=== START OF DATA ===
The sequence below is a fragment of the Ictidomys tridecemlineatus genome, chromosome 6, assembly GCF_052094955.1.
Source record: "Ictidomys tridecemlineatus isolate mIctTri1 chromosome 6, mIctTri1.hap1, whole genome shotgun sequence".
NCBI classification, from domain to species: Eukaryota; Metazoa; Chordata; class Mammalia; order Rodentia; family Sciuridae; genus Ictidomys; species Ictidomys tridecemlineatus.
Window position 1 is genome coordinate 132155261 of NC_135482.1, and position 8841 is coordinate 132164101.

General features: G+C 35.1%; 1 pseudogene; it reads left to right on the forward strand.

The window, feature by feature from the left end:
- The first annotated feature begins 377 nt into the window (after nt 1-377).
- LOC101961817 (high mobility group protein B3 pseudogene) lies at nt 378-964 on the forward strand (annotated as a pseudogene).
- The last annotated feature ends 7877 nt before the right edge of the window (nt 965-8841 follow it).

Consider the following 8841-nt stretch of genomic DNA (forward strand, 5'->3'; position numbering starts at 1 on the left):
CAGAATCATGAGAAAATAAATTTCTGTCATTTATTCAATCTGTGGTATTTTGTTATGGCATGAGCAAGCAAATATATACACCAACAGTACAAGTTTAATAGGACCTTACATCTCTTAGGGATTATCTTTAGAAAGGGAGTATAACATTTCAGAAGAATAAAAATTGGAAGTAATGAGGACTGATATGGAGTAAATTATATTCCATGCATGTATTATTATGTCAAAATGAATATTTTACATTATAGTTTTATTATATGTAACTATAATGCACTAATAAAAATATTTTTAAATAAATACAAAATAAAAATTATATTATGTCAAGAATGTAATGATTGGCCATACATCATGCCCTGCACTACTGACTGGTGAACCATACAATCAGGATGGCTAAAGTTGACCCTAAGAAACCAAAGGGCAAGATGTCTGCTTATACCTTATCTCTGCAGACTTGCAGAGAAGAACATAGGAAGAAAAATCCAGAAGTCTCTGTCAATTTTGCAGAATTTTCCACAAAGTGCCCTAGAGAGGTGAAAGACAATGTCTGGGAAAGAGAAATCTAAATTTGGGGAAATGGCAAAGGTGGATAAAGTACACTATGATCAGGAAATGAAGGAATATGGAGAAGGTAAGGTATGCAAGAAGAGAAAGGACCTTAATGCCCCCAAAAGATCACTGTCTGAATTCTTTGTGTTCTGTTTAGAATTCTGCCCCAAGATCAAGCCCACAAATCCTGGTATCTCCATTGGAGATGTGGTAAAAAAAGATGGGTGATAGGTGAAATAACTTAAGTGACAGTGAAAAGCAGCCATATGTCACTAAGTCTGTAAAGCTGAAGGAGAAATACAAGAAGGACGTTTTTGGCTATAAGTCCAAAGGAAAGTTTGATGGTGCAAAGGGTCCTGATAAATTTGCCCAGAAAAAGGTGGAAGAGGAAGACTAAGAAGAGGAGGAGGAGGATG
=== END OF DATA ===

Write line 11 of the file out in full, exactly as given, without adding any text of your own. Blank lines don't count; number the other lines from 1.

CAGAATCATGAGAAAATAAATTTCTGTCATTTATTCAATCTGTGGTATTTTGTTATGGCATGAGCAAGCAAATATATACACCAACAGTACAAGTTTAATAGGACCTTACATCTCTTAGGGATTATCTTTAGAAAGGGAGTATAACATTTCAGAAGAATAAAAATTGGAAGTAATGAGGACTGATATGGAGTAAATTATATTCCATGCATGTATTATTATGTCAAAATGAATATTTTACATTATAGTTTTATTATATGTAACTATAATGCACTAATAAAAATATTTTTAAATAAATACAAAATAAAAATTATATTATGTCAAGAATGTAATGATTGGCCATACATCATGCCCTGCACTACTGACTGGTGAACCATACAATCAGGATGGCTAAAGTTGACCCTAAGAAACCAAAGGGCAAGATGTCTGCTTATACCTTATCTCTGCAGACTTGCAGAGAAGAACATAGGAAGAAAAATCCAGAAGTCTCTGTCAATTTTGCAGAATTTTCCACAAAGTGCCCTAGAGAGGTGAAAGACAATGTCTGGGAAAGAGAAATCTAAATTTGGGGAAATGGCAAAGGTGGATAAAGTACACTATGATCAGGAAATGAAGGAATATGGAGAAGGTAAGGTATGCAAGAAGAGAAAGGACCTTAATGCCCCCAAAAGATCACTGTCTGAATTCTTTGTGTTCTGTTTAGAATTCTGCCCCAAGATCAAGCCCACAAATCCTGGTATCTCCATTGGAGATGTGGTAAAAAAAGATGGGTGATAGGTGAAATAACTTAAGTGACAGTGAAAAGCAGCCATATGTCACTAAGTCTGTAAAGCTGAAGGAGAAATACAAGAAGGACGTTTTTGGCTATAAGTCCAAAGGAAAGTTTGATGGTGCAAAGGGTCCTGATAAATTTGCCCAGAAAAAGGTGGAAGAGGAAGACTAAGAAGAGGAGGAGGAGGATG